Same, I enjoy stretching my legs now and again but I'm not out for any blood. I got my fair share of information on this as I used to work with someone who was deadset into analog, to the point that she was seeking ways to get current music put onto records. As such it was fun poking her buttons.

I agree though that the switch was made out of a convenience standpoint, but I believe they also thought they could provide a more reliable medium to the masses. For instance, cassettes seemed like a very poor implementation of analog but were their best means for analog portability. Nowdays, I'm sure the technology would've progressed alot further for analog, though I'm not sure if it could ever have competed in terms convenience. As a result, its now considered a 'dead' format to all but the enthusiasts.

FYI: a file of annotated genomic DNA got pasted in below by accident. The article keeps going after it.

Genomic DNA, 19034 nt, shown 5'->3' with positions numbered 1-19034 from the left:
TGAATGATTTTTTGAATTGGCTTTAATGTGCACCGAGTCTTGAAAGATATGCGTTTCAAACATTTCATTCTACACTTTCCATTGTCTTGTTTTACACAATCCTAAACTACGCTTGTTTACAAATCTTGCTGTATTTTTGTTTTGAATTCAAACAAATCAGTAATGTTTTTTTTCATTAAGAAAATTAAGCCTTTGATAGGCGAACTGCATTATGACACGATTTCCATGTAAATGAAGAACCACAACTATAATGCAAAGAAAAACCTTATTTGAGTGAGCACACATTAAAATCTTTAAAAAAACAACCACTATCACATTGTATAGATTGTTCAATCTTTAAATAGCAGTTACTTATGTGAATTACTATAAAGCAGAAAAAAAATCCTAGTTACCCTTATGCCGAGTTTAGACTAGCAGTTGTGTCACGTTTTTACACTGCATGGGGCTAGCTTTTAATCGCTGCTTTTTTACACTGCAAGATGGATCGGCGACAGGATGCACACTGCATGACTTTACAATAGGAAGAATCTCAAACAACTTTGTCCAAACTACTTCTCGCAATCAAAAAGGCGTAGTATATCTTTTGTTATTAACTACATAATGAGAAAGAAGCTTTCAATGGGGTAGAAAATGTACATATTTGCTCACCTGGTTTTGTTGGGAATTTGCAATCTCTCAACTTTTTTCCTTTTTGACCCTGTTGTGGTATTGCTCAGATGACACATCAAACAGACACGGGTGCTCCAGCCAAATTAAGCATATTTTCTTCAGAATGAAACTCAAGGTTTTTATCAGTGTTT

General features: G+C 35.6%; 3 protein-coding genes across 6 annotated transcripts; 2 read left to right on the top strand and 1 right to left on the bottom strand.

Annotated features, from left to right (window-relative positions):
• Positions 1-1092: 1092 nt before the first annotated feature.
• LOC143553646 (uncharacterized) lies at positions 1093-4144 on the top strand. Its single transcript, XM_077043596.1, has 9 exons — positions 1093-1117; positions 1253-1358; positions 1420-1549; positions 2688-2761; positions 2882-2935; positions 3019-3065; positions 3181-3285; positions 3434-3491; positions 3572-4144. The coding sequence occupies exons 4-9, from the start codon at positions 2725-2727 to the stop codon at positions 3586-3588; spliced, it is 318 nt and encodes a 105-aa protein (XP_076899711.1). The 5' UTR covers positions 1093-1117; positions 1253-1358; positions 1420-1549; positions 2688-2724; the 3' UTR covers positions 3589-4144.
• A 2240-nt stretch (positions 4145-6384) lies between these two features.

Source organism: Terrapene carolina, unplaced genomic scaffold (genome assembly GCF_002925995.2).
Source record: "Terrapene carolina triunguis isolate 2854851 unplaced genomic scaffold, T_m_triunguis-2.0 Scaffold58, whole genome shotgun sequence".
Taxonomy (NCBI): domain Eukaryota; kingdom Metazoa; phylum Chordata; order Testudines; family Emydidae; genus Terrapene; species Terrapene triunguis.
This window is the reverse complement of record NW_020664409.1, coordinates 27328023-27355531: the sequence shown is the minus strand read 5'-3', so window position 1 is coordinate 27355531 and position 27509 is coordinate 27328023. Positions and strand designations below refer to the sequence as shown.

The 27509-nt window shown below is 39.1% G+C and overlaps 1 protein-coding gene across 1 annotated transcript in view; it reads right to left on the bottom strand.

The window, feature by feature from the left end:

With all that off topicing (sorry), I now feel obliged to post a bit of my updated desk arrangement. I'll get some pics tonight.
 

3.0charlie

3.0 "I kill SR2's" Charlie
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May 22, 2007
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Bedford QC
You both have very good points, interesting reading; I tend to agree with the statement about listening to music using equipment from the era in which it was played / recorded.

I own both analog and digital equipment at home. Today's music goes you know where - your typical run-of-the-mill Denon / Klipsch setup. But I can't listen to A Great Gig In the Sky on a digital system... and I do own Dark Side on both vinyl (EMI Pro-Use master) and Ultradisc CD. FYI, my analog components are a Naim Audio amp, a Linn Sondek LP12 table and Linn Kans MK I loudspeakers. I'll spare you the details of the arm and needle...